I've been following this website like a lost puppy for almost two years now and it's an odd coincidence that I happened to finish L.A. Noire last weekend and noticed this disappointment post up. I made a comment and mid way through, I started to notice that it was running kind of long in the tooth and sort of absent-mindedly pressed the submit button. After asking a few cursory questions in the chat feature, I discovered that Destructoid had a blogging capabilities. I decided that my full opinion would be explained better in this format. And throwing this up here for good measure.
Like I said in my comment, I disagree with this article. It is by no means a perfect game. And some of those issues are addressed in the original essay. But overall, I found it to be an incredibly unique experience, unlike anything else I've ever played. And Rockstar has a knack for creating interesting characters as of late. I've played Red Dead Redemption, Bully, GTA4 and it's DLC bits as well as L.A. Noire and the main protagonists in each may not always be immediately likeable, but they'll always be immediately memorable.
Speaking of characters, let's talk about Cole Phelps.
The one thing I want to bring up that struck me as a weird statement was that 'Cole Phelps is a Prick' bit. I can kind of see where people can say that but I think a better way of saying it is that Cole is just intense about his job. You remarked early on that the context of Cole is always him at work and the story twist with his eventual marriage problems is pretty weak. I do agree, that part could have been handled better by adding a scene or two of Cole off duty, I think the intended purpose was that Cole doesn't really have a social life outside of his job.
He goes to work, stays at work, spends a small amount of time in the Blue Room Jazz Club and goes home and goes to sleep. He never partakes in any drinks at the job (that we see) and he is almost always strictly business. I would argue that the reason why this story twist happened in the first place is because he had an estranged relationship with his family already. He came back from the war with alot of personal baggage in the form of two VERY serious mistakes that he cannot fix. Cole's by-the-book morals were likely to tear him apart because of this. As a result, he wanted to do something, anything to make it better. Hence him joining the law enforcement of L.A.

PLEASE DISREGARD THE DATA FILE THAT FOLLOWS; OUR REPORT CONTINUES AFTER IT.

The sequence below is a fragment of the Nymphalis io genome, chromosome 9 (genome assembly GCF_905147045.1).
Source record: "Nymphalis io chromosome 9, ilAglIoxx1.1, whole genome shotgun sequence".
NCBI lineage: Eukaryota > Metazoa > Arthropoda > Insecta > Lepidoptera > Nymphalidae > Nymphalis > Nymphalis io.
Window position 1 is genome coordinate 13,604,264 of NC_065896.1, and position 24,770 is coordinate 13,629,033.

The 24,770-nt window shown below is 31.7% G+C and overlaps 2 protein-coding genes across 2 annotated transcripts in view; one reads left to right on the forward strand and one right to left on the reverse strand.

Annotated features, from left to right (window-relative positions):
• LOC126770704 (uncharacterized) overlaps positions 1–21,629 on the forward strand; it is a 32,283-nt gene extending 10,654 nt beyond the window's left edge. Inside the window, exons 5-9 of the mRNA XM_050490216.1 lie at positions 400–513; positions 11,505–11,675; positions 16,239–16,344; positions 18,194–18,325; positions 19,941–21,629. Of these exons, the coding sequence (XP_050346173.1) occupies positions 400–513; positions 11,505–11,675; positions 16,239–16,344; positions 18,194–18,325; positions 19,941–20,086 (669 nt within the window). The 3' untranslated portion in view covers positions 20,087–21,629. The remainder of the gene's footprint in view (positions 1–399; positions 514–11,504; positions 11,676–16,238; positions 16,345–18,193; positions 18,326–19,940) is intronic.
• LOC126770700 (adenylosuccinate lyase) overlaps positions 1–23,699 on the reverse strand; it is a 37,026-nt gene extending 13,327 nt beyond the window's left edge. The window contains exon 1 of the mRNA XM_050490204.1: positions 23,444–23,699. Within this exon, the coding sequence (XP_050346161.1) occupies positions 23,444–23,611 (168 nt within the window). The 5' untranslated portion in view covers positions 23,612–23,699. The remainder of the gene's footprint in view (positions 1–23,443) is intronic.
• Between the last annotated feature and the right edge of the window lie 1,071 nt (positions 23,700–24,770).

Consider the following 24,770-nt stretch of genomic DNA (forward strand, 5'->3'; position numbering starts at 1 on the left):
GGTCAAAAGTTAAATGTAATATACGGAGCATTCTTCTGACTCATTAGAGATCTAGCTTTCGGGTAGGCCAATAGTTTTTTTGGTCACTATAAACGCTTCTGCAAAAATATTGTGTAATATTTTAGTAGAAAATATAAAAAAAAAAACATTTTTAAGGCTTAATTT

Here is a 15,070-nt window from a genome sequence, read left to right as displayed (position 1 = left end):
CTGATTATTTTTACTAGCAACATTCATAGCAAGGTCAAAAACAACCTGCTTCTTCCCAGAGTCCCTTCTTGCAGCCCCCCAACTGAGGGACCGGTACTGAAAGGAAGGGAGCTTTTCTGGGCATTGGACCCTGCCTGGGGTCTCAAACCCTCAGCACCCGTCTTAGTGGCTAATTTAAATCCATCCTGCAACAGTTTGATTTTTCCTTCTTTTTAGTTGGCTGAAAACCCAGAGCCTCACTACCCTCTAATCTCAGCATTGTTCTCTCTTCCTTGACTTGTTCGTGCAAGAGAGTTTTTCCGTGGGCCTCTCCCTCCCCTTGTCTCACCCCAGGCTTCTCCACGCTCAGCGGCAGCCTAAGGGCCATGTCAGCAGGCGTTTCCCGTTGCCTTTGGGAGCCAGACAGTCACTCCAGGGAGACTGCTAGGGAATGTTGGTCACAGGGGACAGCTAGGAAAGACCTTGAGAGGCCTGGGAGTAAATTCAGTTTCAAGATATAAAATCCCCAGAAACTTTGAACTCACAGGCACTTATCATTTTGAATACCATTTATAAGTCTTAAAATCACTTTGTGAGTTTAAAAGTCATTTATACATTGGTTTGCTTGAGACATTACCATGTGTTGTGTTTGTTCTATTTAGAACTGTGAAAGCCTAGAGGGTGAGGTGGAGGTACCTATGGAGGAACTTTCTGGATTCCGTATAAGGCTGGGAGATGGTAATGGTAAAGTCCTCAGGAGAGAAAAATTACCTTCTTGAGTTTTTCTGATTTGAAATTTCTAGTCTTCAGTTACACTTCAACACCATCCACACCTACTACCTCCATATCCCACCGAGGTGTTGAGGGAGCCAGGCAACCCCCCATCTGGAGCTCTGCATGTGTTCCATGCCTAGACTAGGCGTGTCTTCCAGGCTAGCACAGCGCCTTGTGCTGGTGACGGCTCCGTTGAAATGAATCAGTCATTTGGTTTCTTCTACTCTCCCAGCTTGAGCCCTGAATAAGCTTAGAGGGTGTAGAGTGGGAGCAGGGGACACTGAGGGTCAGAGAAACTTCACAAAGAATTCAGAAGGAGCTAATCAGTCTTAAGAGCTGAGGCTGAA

He's in Law Enforcement because he figures that's his sole shot at redemption. It's the underlying fuel to his entire character. He will do everything to the absolute letter to get it done to the best of his ability. His fall from grace isn't so much the actual relationship with Elsa, further cutscenes show that he apparently has no real shame about what he did, but rather his demotion pretty much prevented him from pursuing leads that would allow him to take on the Suburban Redevelopment Fund, which in turn prevents him from his mental salvation. He may have failed to stop what happened in the war, but here, in Los Angeles, he has a chance to make the world a better place, one busted criminal at a time.
This though, isn't immediately evident about him without playing the game the whole way through like I have. But the thing that sort initially sparked my interest about Cole was the fact that we have this morally upright guy that is a decorated war hero, but he doesn't want to talk about his past at all. What is he hiding from me (the player) that he doesn't want to talk about? Cole acts about how I hope the very best Police Officers do. What does he have to hide?